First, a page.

As treatment, pelvic health physical therapists typically recommend Kegel weights to help patients become more aware of the pelvic floor muscles as well as to strengthen and re-train them. Usually sold in sets of incrementally increasing weights, Kegel weights help to ensure that the pelvic floor muscles are engaged and Kegel exercises are being practiced correctly. Engaging the pelvic floor muscles to hold the Kegel weight in place also increases muscle resistance for better healing. 

Where to Buy the Best Kegel Weights?

Our preference for treating underactive pelvic floor muscles is the Silicone Kegel Weight set from Intimate Rose. Designed by a pelvic health rehabilitation specialist and made from body-safe, medical-grade silicone that is FDA-registered, the Intimate Rose Kegel weights feel gentle against sensitive vaginal skin, come in sets of progressive weights, and in our experience, are highly effective in strengthening weak pelvic floor muscles. 

How to Treat Overactive Pelvic Floor Muscles?

Overactive pelvic floor muscles are typically tight and unable to relax when required. This overactivity, which can commonly cause frequent and painful vaginal vibrations can be an underlying symptom of many pelvic conditions. These include chronic pelvic pain, endometriosis, interstitial cystitis, pain during sex (dyspareunia), pain during penetration (vaginismus), pelvic floor myalgia, and vulvodynia.

Overactive pelvic floor muscles can also be the result of frequent heavy lifting, pelvic surgeries, radiation treatment, obesity, or repeated straining from regular bouts of constipation.

Treatment options recommended by pelvic health physical therapists normally include warm baths, relaxation techniques, dilation therapy to relax the vaginal muscles, and pelvic wands to massage any trigger points in the pelvic muscles that could be causing painful vaginal vibrating.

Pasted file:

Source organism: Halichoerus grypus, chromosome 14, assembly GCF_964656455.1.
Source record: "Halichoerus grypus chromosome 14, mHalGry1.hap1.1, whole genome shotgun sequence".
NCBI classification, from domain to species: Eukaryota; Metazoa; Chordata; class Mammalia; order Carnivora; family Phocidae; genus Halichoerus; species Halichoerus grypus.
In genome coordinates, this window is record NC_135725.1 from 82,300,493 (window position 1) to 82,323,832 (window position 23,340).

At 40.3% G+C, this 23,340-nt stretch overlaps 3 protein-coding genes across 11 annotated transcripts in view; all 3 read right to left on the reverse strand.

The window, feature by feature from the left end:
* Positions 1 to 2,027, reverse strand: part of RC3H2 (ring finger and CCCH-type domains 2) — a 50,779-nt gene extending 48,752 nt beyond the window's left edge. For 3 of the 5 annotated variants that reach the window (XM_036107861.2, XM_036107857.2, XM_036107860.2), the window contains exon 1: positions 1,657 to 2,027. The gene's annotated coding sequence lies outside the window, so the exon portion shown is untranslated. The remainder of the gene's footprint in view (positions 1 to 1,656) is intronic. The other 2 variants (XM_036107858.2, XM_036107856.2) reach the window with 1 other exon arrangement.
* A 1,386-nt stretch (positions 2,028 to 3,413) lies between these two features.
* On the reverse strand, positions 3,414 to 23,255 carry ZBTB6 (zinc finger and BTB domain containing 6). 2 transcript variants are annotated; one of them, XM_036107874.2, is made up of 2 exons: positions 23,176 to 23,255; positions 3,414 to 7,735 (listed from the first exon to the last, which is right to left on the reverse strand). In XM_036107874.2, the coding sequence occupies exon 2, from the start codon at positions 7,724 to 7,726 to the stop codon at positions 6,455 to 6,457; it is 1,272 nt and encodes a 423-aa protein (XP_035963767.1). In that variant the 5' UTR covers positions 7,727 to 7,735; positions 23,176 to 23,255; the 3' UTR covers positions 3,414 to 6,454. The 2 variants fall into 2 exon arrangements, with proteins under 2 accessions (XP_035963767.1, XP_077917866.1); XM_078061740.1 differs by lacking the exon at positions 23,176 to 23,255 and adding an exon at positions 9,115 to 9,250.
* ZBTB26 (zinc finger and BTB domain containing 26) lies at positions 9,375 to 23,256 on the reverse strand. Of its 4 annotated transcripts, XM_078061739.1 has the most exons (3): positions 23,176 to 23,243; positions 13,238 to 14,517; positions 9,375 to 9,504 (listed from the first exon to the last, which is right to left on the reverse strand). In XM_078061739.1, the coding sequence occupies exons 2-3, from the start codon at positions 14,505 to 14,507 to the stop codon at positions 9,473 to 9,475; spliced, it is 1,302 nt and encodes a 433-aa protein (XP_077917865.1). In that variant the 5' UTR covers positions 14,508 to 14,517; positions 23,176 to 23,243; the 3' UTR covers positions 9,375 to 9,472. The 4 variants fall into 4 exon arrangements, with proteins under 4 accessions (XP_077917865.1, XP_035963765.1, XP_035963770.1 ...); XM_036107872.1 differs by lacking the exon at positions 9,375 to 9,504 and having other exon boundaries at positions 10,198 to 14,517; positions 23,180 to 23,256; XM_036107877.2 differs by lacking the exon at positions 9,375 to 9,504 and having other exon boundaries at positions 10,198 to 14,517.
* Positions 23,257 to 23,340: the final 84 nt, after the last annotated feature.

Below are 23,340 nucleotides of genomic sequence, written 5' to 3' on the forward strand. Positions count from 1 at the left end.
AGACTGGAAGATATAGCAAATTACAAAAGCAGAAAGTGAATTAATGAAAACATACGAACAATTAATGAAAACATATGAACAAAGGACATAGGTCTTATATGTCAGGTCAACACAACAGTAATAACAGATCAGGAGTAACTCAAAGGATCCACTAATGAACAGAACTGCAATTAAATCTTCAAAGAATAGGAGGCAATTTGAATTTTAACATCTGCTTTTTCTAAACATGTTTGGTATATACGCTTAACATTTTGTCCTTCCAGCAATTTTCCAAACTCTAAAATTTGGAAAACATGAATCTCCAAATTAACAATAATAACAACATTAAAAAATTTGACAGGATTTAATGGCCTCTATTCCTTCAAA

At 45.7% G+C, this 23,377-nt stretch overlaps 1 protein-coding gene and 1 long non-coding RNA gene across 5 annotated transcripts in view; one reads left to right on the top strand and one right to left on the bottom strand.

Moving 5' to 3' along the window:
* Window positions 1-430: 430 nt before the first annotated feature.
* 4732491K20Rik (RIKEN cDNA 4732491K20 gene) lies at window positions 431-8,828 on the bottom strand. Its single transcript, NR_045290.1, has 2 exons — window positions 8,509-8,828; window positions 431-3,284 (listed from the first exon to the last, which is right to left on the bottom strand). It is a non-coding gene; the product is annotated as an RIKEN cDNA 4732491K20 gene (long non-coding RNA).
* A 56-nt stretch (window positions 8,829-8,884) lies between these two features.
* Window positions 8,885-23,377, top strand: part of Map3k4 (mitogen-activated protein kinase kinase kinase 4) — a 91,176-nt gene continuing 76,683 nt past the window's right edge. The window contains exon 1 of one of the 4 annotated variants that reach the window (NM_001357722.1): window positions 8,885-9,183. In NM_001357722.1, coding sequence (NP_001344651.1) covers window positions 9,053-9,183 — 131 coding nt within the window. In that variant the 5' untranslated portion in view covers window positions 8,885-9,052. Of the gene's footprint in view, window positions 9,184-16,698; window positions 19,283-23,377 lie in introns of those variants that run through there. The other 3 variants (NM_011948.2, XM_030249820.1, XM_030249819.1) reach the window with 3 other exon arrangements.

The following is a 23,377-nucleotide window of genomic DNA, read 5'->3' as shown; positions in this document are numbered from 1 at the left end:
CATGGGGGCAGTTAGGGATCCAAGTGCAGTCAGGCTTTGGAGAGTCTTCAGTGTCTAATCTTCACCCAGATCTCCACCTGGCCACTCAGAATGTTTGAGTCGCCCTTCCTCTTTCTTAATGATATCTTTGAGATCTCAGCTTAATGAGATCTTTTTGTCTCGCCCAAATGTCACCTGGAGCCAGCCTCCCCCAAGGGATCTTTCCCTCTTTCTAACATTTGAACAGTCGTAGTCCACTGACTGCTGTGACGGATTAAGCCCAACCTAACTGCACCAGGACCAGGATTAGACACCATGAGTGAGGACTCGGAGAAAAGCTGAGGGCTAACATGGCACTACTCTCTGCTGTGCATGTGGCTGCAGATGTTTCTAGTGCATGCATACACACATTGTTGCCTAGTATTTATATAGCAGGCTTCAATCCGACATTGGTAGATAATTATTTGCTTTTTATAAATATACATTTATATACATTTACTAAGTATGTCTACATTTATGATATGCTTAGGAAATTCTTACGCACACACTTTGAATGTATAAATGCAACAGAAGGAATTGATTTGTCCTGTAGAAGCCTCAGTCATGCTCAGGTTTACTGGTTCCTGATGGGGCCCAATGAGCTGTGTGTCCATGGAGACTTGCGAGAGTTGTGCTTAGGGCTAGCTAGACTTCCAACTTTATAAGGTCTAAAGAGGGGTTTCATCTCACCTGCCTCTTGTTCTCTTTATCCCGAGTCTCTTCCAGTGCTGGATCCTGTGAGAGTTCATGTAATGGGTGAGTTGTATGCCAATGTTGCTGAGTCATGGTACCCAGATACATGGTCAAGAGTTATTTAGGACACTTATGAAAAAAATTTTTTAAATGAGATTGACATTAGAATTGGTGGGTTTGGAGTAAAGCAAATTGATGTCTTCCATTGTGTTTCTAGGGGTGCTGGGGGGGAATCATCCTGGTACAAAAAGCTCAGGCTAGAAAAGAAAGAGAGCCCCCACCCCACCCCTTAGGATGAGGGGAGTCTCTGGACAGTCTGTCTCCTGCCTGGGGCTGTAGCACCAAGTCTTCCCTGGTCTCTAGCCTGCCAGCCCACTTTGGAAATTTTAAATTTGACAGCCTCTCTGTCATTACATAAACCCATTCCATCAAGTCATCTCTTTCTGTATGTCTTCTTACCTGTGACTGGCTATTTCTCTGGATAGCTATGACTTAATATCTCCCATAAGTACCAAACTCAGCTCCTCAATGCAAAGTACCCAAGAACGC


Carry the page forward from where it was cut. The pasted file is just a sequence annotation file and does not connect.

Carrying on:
When Additional Symptoms Mean Something Else

If a vibrating sensation in the vagina is accompanied by an unusual vaginal discharge, blood in the urine, a burning sensation when urinating, or vulvar itching, it is best to consult with a doctor. These symptoms are often signals of a vaginal infection, urinary tract infection (UTI), or sexually transmitted infection (STI). Although a sense of vibrating in the vagina is not typically a symptom of a vaginal infection, irritation from the infection could present as a buzzing or tingling in the vagina.

Vaginal infections, UTIs and STIs require typically require antibacterial or antifungal medication as treatment or symptoms will worsen over time. 


When a vibration feeling in the vagina comes and goes it is typically due to a muscle spasm and is not normally a cause for concern. A frequent and painful vibration feeling in the vagina, however, particularly when accompanied by additional symptoms, could be an indicator of pelvic dysfunction due to underactive or overactive pelvic floor muscles. 

If vaginal vibrations become painful or intense and significantly affect your quality of life, take some time to consult with a pelvic health physical therapist for treatment options. Vaginal vibrations are not something women have to live with. Significantly effective treatment options are available. 


Medical News Today – Vibrating Vagina -

Healthline - What Causes a Vibrating Sensation in the Vagina? -

Cleveland Clinic – Muscle Spasms -

National Institute of Neurological Disorders & Stroke – Paresthesia -

Healthline – Pelvic Floor Dysfunction -